Conclusion: Should Nulls be considered harmful?


Should the use of Nulls be considered a harmful practice? The answer is a definite No. Nulls and 3 Valued Logic provide a robust solution to the problem of missing information. Missing information is a complex problem to solve. See Missing Information Exists!. It is not surprising that it leads to more complex solutions.

One complication of missing information is that it produces unknown answers to queries. 3 Valued Logic provides powerful and expressive capabilities for dealing with unknown answers for evaluating unknown results. This is How Relational solves the Missing Information Problem.

Recently, Nulls and 3 Valued Logic have been the subject of a controversy - The Controversy over Nulls. C. J. Date and others have advised against the use of Nulls and have called 3 Valued Logic flawed and counter intuitive. They have proposed Default Value Schemes as a substitute method of dealing with missing information.

These Schemes for Default Values introduce new problems and real flaws and do not adequately deal with the problem of missing information. The default value schemes are little more than a thin veneer placed over Nulls. They restrict logic processing to 2 Valued Logic, thereby severely limiting language power and expressiveness in dealing with missing information and unknown answers.

The Real Controversy

The 3 Valued Logic defined in the relational model is not inherently flawed and provides an elegant solution to the problem of missing information and unknown answers. The robust implementation of 3VL in FirstSQL proves this. On the other hand, the 3VL processing in most RDBMSs is flawed and erroneous. Even the ANSI SQL specification defines 3VL processing incorrectly.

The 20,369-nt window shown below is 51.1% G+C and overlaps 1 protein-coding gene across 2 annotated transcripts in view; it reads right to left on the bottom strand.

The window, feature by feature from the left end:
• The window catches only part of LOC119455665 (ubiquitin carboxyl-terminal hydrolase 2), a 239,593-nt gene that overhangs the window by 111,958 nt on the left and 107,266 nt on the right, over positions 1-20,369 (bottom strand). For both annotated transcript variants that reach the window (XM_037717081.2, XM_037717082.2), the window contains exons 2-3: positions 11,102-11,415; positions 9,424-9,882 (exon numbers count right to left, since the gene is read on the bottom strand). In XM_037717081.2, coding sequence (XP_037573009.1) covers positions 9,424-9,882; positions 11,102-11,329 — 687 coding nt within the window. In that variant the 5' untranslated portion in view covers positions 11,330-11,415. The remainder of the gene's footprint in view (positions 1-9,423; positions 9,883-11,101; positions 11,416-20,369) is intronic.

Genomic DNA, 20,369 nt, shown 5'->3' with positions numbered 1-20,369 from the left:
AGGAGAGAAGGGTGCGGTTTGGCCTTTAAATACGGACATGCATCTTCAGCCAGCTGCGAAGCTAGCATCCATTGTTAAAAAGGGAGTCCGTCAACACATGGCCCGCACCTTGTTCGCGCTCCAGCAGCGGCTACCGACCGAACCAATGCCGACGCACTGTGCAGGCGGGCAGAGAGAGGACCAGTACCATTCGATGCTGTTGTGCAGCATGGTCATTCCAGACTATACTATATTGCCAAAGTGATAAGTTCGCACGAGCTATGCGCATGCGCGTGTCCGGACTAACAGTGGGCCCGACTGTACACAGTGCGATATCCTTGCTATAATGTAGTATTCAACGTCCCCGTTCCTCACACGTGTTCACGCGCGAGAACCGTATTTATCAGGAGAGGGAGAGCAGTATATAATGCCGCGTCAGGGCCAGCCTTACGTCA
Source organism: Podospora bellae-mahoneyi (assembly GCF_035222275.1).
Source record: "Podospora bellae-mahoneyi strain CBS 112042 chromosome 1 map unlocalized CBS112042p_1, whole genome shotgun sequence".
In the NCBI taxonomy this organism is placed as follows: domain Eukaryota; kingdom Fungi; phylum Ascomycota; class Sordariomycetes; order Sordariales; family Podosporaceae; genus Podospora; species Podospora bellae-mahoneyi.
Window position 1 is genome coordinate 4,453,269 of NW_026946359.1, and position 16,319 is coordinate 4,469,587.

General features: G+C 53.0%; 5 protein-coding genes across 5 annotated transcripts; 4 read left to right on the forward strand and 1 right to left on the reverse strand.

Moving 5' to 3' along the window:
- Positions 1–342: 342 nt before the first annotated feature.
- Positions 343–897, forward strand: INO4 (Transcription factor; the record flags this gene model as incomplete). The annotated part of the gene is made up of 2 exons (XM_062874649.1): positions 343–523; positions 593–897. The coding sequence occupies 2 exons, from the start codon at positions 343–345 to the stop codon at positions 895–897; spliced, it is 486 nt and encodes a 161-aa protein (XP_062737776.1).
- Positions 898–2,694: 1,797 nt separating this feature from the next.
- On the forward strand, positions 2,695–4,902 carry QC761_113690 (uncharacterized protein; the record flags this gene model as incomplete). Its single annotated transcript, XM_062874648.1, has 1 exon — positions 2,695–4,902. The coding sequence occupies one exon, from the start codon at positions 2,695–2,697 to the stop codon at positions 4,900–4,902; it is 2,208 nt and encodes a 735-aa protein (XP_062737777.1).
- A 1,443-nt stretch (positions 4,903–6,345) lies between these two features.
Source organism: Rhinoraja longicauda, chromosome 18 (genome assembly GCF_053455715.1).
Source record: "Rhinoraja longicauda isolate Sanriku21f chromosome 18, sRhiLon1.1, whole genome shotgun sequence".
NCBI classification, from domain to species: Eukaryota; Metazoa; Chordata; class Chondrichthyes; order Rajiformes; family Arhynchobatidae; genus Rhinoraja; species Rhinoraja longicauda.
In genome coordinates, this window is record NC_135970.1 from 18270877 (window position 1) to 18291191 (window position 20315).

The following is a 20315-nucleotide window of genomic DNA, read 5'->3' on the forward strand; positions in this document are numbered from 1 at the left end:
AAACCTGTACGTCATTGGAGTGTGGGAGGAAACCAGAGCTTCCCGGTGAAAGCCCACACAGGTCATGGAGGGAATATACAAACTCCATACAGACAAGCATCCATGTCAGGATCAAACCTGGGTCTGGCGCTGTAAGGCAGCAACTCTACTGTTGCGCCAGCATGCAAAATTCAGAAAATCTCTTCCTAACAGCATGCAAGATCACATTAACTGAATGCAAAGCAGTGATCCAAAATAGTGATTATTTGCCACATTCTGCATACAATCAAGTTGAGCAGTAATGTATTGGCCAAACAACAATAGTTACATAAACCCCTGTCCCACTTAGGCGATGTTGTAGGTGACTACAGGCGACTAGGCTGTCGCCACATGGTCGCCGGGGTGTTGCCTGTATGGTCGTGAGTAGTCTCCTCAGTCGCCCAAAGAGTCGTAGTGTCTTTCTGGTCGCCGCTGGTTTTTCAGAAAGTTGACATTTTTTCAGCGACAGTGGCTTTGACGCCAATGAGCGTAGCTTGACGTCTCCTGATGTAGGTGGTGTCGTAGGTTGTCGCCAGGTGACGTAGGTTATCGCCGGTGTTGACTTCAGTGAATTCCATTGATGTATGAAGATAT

The 3VL errors in ANSI SQL and most RDBMSs can produce wrong or contradictory answers, causing the unforseeable consequences: medical treatments could be incorrect, bridges could collapse, spacecraft could fall out of the sky, and so on, listed by C. J. Date in his article 'Beware of SQL EXISTS!', References (1). While Date points out a significant flaw in the implementation of SQL EXISTS in most systems (FirstSQL is the only RDBMS that has demonstrated a correct EXISTS processing), he doesn't go far enough. He actually minimizes the problem. The issue paper, '..., bridges could collapse, spacecraft could fall out of the sky, and so on', Do DBMSs Process Subqueries Correctly?, describes the larger problem.

The real controversy is that documented errors are found in the EXISTS processing and other subqueries for most RDBMSs. The vendors are ignoring this flaw, and Date is overshadowing it with his attack on Nulls. Date is concentrating on subjective arguments about counter intuitiveness that can never be resolved scientifically, while real flaws exist in current products.

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